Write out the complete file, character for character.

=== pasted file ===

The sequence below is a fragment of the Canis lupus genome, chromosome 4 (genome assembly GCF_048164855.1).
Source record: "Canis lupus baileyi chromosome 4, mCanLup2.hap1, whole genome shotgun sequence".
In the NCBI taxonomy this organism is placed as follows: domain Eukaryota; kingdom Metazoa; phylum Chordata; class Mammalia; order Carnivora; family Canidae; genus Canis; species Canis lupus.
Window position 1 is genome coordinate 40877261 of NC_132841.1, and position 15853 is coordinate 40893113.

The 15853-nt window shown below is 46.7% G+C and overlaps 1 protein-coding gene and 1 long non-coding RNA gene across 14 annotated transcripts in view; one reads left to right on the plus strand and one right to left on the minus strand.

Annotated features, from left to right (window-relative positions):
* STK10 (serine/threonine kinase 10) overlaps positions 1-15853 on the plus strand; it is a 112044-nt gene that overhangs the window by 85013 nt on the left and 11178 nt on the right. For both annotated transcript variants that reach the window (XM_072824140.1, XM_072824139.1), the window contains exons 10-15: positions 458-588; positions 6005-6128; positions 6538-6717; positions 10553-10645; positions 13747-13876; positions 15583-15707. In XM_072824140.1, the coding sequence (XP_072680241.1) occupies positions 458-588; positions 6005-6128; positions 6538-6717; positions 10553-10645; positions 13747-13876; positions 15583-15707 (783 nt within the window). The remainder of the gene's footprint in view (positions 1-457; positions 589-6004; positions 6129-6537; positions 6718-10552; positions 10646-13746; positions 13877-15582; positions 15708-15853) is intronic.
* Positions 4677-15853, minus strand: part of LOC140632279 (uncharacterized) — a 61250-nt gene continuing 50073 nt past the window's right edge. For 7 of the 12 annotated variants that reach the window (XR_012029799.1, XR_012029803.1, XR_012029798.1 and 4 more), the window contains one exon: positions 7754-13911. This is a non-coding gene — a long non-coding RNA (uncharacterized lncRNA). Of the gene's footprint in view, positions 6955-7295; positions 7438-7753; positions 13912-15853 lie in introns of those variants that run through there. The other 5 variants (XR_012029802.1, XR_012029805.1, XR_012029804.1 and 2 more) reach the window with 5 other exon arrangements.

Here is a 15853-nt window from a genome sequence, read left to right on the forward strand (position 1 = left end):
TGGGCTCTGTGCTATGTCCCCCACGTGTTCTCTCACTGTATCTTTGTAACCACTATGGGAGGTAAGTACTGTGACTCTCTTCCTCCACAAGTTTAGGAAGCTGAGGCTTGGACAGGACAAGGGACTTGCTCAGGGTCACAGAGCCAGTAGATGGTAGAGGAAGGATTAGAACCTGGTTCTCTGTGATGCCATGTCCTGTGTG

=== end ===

The sequence below is a fragment of the Canis lupus genome, chromosome 4 (genome assembly GCF_048164855.1).
Source record: "Canis lupus baileyi chromosome 4, mCanLup2.hap1, whole genome shotgun sequence".
In the NCBI taxonomy this organism is placed as follows: domain Eukaryota; kingdom Metazoa; phylum Chordata; class Mammalia; order Carnivora; family Canidae; genus Canis; species Canis lupus.
Window position 1 is genome coordinate 40877261 of NC_132841.1, and position 15853 is coordinate 40893113.

The 15853-nt window shown below is 46.7% G+C and overlaps 1 protein-coding gene and 1 long non-coding RNA gene across 14 annotated transcripts in view; one reads left to right on the plus strand and one right to left on the minus strand.

Annotated features, from left to right (window-relative positions):
* STK10 (serine/threonine kinase 10) overlaps positions 1-15853 on the plus strand; it is a 112044-nt gene that overhangs the window by 85013 nt on the left and 11178 nt on the right. For both annotated transcript variants that reach the window (XM_072824140.1, XM_072824139.1), the window contains exons 10-15: positions 458-588; positions 6005-6128; positions 6538-6717; positions 10553-10645; positions 13747-13876; positions 15583-15707. In XM_072824140.1, the coding sequence (XP_072680241.1) occupies positions 458-588; positions 6005-6128; positions 6538-6717; positions 10553-10645; positions 13747-13876; positions 15583-15707 (783 nt within the window). The remainder of the gene's footprint in view (positions 1-457; positions 589-6004; positions 6129-6537; positions 6718-10552; positions 10646-13746; positions 13877-15582; positions 15708-15853) is intronic.
* Positions 4677-15853, minus strand: part of LOC140632279 (uncharacterized) — a 61250-nt gene continuing 50073 nt past the window's right edge. For 7 of the 12 annotated variants that reach the window (XR_012029799.1, XR_012029803.1, XR_012029798.1 and 4 more), the window contains one exon: positions 7754-13911. This is a non-coding gene — a long non-coding RNA (uncharacterized lncRNA). Of the gene's footprint in view, positions 6955-7295; positions 7438-7753; positions 13912-15853 lie in introns of those variants that run through there. The other 5 variants (XR_012029802.1, XR_012029805.1, XR_012029804.1 and 2 more) reach the window with 5 other exon arrangements.

Here is a 15853-nt window from a genome sequence, read left to right on the forward strand (position 1 = left end):
TGGGCTCTGTGCTATGTCCCCCACGTGTTCTCTCACTGTATCTTTGTAACCACTATGGGAGGTAAGTACTGTGACTCTCTTCCTCCACAAGTTTAGGAAGCTGAGGCTTGGACAGGACAAGGGACTTGCTCAGGGTCACAGAGCCAGTAGATGGTAGAGGAAGGATTAGAACCTGGTTCTCTGTGATGCCATGTCCTGTGTG